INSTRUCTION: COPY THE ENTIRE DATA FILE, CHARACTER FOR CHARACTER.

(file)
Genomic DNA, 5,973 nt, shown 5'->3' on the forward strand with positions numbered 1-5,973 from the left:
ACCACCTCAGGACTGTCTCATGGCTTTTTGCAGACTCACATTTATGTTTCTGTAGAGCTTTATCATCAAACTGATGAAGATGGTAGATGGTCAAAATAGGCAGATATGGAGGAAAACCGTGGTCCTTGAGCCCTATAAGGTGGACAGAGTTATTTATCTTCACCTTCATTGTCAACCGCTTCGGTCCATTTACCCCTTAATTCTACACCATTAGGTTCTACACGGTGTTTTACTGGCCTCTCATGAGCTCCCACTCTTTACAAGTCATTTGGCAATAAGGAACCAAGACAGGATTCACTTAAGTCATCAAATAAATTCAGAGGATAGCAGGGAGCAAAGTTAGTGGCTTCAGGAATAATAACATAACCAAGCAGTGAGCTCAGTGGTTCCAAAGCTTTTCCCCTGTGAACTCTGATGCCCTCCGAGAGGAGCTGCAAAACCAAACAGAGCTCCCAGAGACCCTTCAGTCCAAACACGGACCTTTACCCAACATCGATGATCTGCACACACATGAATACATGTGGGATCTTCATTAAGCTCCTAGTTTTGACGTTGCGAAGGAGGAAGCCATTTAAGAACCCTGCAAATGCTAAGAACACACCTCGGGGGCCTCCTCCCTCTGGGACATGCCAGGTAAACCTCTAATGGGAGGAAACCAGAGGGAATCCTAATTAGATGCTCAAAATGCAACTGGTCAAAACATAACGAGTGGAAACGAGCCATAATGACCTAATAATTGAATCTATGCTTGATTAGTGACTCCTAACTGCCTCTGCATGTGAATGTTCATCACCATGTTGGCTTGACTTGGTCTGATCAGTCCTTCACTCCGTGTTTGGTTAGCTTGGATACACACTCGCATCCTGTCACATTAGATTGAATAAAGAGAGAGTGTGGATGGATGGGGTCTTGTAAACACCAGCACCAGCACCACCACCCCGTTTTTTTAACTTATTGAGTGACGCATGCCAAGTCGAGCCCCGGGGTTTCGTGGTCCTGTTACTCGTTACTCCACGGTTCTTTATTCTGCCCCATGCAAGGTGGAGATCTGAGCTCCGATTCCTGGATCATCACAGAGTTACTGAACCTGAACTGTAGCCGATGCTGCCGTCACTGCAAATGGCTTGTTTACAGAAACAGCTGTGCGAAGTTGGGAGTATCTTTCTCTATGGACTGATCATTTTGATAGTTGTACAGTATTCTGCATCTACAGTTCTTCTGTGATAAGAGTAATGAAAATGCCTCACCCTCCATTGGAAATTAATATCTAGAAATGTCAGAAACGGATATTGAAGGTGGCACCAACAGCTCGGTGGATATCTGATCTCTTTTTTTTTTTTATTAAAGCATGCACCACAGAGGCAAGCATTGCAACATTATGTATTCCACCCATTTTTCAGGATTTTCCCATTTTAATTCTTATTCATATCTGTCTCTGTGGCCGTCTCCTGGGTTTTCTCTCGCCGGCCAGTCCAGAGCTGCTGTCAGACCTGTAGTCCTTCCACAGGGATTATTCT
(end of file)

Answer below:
Genomic DNA, 5,973 nt, shown 5'->3' on the forward strand with positions numbered 1-5,973 from the left:
ACCACCTCAGGACTGTCTCATGGCTTTTTGCAGACTCACATTTATGTTTCTGTAGAGCTTTATCATCAAACTGATGAAGATGGTAGATGGTCAAAATAGGCAGATATGGAGGAAAACCGTGGTCCTTGAGCCCTATAAGGTGGACAGAGTTATTTATCTTCACCTTCATTGTCAACCGCTTCGGTCCATTTACCCCTTAATTCTACACCATTAGGTTCTACACGGTGTTTTACTGGCCTCTCATGAGCTCCCACTCTTTACAAGTCATTTGGCAATAAGGAACCAAGACAGGATTCACTTAAGTCATCAAATAAATTCAGAGGATAGCAGGGAGCAAAGTTAGTGGCTTCAGGAATAATAACATAACCAAGCAGTGAGCTCAGTGGTTCCAAAGCTTTTCCCCTGTGAACTCTGATGCCCTCCGAGAGGAGCTGCAAAACCAAACAGAGCTCCCAGAGACCCTTCAGTCCAAACACGGACCTTTACCCAACATCGATGATCTGCACACACATGAATACATGTGGGATCTTCATTAAGCTCCTAGTTTTGACGTTGCGAAGGAGGAAGCCATTTAAGAACCCTGCAAATGCTAAGAACACACCTCGGGGGCCTCCTCCCTCTGGGACATGCCAGGTAAACCTCTAATGGGAGGAAACCAGAGGGAATCCTAATTAGATGCTCAAAATGCAACTGGTCAAAACATAACGAGTGGAAACGAGCCATAATGACCTAATAATTGAATCTATGCTTGATTAGTGACTCCTAACTGCCTCTGCATGTGAATGTTCATCACCATGTTGGCTTGACTTGGTCTGATCAGTCCTTCACTCCGTGTTTGGTTAGCTTGGATACACACTCGCATCCTGTCACATTAGATTGAATAAAGAGAGAGTGTGGATGGATGGGGTCTTGTAAACACCAGCACCAGCACCACCACCCCGTTTTTTTAACTTATTGAGTGACGCATGCCAAGTCGAGCCCCGGGGTTTCGTGGTCCTGTTACTCGTTACTCCACGGTTCTTTATTCTGCCCCATGCAAGGTGGAGATCTGAGCTCCGATTCCTGGATCATCACAGAGTTACTGAACCTGAACTGTAGCCGATGCTGCCGTCACTGCAAATGGCTTGTTTACAGAAACAGCTGTGCGAAGTTGGGAGTATCTTTCTCTATGGACTGATCATTTTGATAGTTGTACAGTATTCTGCATCTACAGTTCTTCTGTGATAAGAGTAATGAAAATGCCTCACCCTCCATTGGAAATTAATATCTAGAAATGTCAGAAACGGATATTGAAGGTGGCACCAACAGCTCGGTGGATATCTGATCTCTTTTTTTTTTTTATTAAAGCATGCACCACAGAGGCAAGCATTGCAACATTATGTATTCCACCCATTTTTCAGGATTTTCCCATTTTAATTCTTATTCATATCTGTCTCTGTGGCCGTCTCCTGGGTTTTCTCTCGCCGGCCAGTCCAGAGCTGCTGTCAGACCTGTAGTCCTTCCACAGGGATTATTCT